3 years ago

    I use six inch wrist bands. They come in all colors, are inexpensive, and work extremely well.

  • Leon Lebowitz, BA, RRT moderator
    3 years ago

    Hi Jeanne22 and thanks for sharing your personal solution to bruising. Do you have any more information on these wristbands in case some of our members want to try for themselves?
    All the best,
    Leon (site moderator)

  • 3 years ago

    Bruising is a real problem for me. I’ve been on Prednisone for over three years and if you look hard at my arm it will bruise. I wish there was another way.

  • Leon Lebowitz, BA, RRT moderator
    3 years ago

    Hi Gin888 and welcome. We hear you. So many of our community members have expressed similar sentiments when it comes to bruising. We appreciate your comment as well.
    If you haven’t already, you may want to visit our Facebook page, which you can access here:

    There you will be able to review all the comments on this particular subject of bruising. You can find the forum here:

    We look forward to your continued participation here on our website. Please let me know what you think about our Facebook page.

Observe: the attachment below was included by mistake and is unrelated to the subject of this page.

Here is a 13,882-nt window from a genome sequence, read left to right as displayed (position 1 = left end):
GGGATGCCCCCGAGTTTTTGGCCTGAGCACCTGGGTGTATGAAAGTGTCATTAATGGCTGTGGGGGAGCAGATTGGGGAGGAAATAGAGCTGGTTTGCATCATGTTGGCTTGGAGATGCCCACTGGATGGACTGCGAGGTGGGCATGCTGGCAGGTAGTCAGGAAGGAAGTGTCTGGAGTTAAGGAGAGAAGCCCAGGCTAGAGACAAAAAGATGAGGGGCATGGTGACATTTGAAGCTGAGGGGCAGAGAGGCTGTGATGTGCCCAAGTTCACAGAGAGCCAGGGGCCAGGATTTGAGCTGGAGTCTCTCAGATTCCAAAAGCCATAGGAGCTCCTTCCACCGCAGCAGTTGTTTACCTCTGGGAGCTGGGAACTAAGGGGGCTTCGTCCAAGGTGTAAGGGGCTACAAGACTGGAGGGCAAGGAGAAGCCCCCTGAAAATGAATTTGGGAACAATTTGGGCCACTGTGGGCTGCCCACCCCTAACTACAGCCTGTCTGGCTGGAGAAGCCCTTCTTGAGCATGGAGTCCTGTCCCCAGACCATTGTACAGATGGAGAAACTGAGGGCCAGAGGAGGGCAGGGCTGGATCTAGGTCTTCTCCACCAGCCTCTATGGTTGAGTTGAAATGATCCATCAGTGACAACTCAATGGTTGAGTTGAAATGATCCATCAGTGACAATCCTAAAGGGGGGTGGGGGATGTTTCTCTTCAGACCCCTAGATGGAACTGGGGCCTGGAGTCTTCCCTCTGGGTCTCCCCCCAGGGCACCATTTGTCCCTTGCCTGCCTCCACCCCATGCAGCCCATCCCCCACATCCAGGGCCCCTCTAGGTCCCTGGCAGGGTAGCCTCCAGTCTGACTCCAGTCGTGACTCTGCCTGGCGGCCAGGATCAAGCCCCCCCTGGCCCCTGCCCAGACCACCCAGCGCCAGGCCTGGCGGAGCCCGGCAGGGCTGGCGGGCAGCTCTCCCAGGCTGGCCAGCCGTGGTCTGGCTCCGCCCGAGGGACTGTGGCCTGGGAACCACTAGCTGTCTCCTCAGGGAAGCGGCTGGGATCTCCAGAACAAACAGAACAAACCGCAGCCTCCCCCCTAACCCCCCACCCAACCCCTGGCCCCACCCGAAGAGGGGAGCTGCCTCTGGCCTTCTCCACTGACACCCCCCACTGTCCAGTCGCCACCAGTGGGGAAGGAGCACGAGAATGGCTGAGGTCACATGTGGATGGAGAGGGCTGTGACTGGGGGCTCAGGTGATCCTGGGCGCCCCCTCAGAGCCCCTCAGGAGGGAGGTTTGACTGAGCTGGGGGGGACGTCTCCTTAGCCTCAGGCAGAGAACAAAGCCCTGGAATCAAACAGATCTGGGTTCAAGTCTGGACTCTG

Leon (site moderator)

  • Bev
    3 years ago

    My arm do bruise easily especially the extremity of the arm. I have used around the house, cut off tube socks (make sure they do not have a heal in them) and also have purchased a pair of skin tone socks and cut off the toes. In a pinch I have used cohesive tape at the wrists since as I said most bruising does occur at the wrist area. One does not have to pay a big price for Gerri Sleeve. I do find that shaking the inhaler good does help eliminate the bruising a lot.

  • Leon Lebowitz, BA, RRT moderator
    3 years ago

    Hi Bev and thanks for taking the time to share your own personal experiences with bruising. Other community members who read your post will most likely derive a benefit from your remedies (socks and tape).
    We’re glad that you found our website; you are always welcome here.
    Leon (site moderator)